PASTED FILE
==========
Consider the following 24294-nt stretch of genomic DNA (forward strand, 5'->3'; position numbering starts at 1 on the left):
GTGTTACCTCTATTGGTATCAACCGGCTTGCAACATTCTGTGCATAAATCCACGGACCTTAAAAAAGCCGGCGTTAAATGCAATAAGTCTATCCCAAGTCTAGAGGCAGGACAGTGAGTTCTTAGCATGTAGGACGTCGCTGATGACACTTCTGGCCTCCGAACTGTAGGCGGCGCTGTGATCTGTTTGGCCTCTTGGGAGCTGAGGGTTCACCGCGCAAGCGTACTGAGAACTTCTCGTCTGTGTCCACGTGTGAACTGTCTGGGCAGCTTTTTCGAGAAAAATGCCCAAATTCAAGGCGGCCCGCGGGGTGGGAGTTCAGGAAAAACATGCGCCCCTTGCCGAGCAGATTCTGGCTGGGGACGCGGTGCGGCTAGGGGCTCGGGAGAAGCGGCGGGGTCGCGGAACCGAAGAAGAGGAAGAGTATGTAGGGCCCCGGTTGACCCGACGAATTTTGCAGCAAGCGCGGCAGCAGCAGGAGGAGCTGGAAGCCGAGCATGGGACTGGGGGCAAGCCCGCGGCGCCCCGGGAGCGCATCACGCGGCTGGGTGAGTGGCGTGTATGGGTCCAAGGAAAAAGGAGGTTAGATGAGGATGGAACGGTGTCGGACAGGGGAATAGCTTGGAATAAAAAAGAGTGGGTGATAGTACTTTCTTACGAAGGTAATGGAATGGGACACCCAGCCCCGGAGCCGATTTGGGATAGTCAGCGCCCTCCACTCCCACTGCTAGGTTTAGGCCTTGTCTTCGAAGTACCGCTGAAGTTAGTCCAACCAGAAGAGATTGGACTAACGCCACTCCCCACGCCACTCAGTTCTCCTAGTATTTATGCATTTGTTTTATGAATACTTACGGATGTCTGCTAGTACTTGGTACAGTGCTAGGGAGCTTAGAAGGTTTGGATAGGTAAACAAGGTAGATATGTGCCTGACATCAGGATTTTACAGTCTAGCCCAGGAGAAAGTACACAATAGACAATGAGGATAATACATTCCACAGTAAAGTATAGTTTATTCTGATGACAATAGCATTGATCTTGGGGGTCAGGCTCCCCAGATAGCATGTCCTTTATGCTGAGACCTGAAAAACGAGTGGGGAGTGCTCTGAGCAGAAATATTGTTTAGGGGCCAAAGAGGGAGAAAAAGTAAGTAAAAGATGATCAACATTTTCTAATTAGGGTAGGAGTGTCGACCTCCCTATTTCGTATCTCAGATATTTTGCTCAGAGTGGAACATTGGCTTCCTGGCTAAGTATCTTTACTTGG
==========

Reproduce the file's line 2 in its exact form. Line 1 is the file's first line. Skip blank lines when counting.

GTGTTACCTCTATTGGTATCAACCGGCTTGCAACATTCTGTGCATAAATCCACGGACCTTAAAAAAGCCGGCGTTAAATGCAATAAGTCTATCCCAAGTCTAGAGGCAGGACAGTGAGTTCTTAGCATGTAGGACGTCGCTGATGACACTTCTGGCCTCCGAACTGTAGGCGGCGCTGTGATCTGTTTGGCCTCTTGGGAGCTGAGGGTTCACCGCGCAAGCGTACTGAGAACTTCTCGTCTGTGTCCACGTGTGAACTGTCTGGGCAGCTTTTTCGAGAAAAATGCCCAAATTCAAGGCGGCCCGCGGGGTGGGAGTTCAGGAAAAACATGCGCCCCTTGCCGAGCAGATTCTGGCTGGGGACGCGGTGCGGCTAGGGGCTCGGGAGAAGCGGCGGGGTCGCGGAACCGAAGAAGAGGAAGAGTATGTAGGGCCCCGGTTGACCCGACGAATTTTGCAGCAAGCGCGGCAGCAGCAGGAGGAGCTGGAAGCCGAGCATGGGACTGGGGGCAAGCCCGCGGCGCCCCGGGAGCGCATCACGCGGCTGGGTGAGTGGCGTGTATGGGTCCAAGGAAAAAGGAGGTTAGATGAGGATGGAACGGTGTCGGACAGGGGAATAGCTTGGAATAAAAAAGAGTGGGTGATAGTACTTTCTTACGAAGGTAATGGAATGGGACACCCAGCCCCGGAGCCGATTTGGGATAGTCAGCGCCCTCCACTCCCACTGCTAGGTTTAGGCCTTGTCTTCGAAGTACCGCTGAAGTTAGTCCAACCAGAAGAGATTGGACTAACGCCACTCCCCACGCCACTCAGTTCTCCTAGTATTTATGCATTTGTTTTATGAATACTTACGGATGTCTGCTAGTACTTGGTACAGTGCTAGGGAGCTTAGAAGGTTTGGATAGGTAAACAAGGTAGATATGTGCCTGACATCAGGATTTTACAGTCTAGCCCAGGAGAAAGTACACAATAGACAATGAGGATAATACATTCCACAGTAAAGTATAGTTTATTCTGATGACAATAGCATTGATCTTGGGGGTCAGGCTCCCCAGATAGCATGTCCTTTATGCTGAGACCTGAAAAACGAGTGGGGAGTGCTCTGAGCAGAAATATTGTTTAGGGGCCAAAGAGGGAGAAAAAGTAAGTAAAAGATGATCAACATTTTCTAATTAGGGTAGGAGTGTCGACCTCCCTATTTCGTATCTCAGATATTTTGCTCAGAGTGGAACATTGGCTTCCTGGCTAAGTATCTTTACTTGG